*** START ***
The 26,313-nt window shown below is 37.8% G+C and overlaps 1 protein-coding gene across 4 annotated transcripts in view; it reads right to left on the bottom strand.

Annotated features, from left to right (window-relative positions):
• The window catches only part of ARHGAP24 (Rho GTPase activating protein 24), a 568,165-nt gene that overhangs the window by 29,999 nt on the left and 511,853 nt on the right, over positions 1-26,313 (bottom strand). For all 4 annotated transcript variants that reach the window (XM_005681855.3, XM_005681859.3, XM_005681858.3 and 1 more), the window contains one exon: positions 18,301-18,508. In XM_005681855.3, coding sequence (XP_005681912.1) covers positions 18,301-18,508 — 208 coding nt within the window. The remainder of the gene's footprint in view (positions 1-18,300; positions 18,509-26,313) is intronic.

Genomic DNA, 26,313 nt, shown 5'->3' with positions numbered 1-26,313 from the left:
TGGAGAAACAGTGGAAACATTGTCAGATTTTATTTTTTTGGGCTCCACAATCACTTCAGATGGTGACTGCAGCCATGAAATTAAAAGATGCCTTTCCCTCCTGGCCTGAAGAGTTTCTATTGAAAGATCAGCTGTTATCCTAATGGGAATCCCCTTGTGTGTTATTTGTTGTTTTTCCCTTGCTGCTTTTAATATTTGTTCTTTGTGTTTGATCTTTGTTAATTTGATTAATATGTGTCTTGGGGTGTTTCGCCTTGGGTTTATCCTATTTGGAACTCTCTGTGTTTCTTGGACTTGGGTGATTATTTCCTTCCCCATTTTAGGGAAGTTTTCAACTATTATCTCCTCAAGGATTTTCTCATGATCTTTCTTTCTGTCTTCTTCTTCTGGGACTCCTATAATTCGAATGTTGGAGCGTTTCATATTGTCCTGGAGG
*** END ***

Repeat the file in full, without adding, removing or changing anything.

The 26,313-nt window shown below is 37.8% G+C and overlaps 1 protein-coding gene across 4 annotated transcripts in view; it reads right to left on the bottom strand.

Annotated features, from left to right (window-relative positions):
• The window catches only part of ARHGAP24 (Rho GTPase activating protein 24), a 568,165-nt gene that overhangs the window by 29,999 nt on the left and 511,853 nt on the right, over positions 1-26,313 (bottom strand). For all 4 annotated transcript variants that reach the window (XM_005681855.3, XM_005681859.3, XM_005681858.3 and 1 more), the window contains one exon: positions 18,301-18,508. In XM_005681855.3, coding sequence (XP_005681912.1) covers positions 18,301-18,508 — 208 coding nt within the window. The remainder of the gene's footprint in view (positions 1-18,300; positions 18,509-26,313) is intronic.

Genomic DNA, 26,313 nt, shown 5'->3' with positions numbered 1-26,313 from the left:
TGGAGAAACAGTGGAAACATTGTCAGATTTTATTTTTTTGGGCTCCACAATCACTTCAGATGGTGACTGCAGCCATGAAATTAAAAGATGCCTTTCCCTCCTGGCCTGAAGAGTTTCTATTGAAAGATCAGCTGTTATCCTAATGGGAATCCCCTTGTGTGTTATTTGTTGTTTTTCCCTTGCTGCTTTTAATATTTGTTCTTTGTGTTTGATCTTTGTTAATTTGATTAATATGTGTCTTGGGGTGTTTCGCCTTGGGTTTATCCTATTTGGAACTCTCTGTGTTTCTTGGACTTGGGTGATTATTTCCTTCCCCATTTTAGGGAAGTTTTCAACTATTATCTCCTCAAGGATTTTCTCATGATCTTTCTTTCTGTCTTCTTCTTCTGGGACTCCTATAATTCGAATGTTGGAGCGTTTCATATTGTCCTGGAGG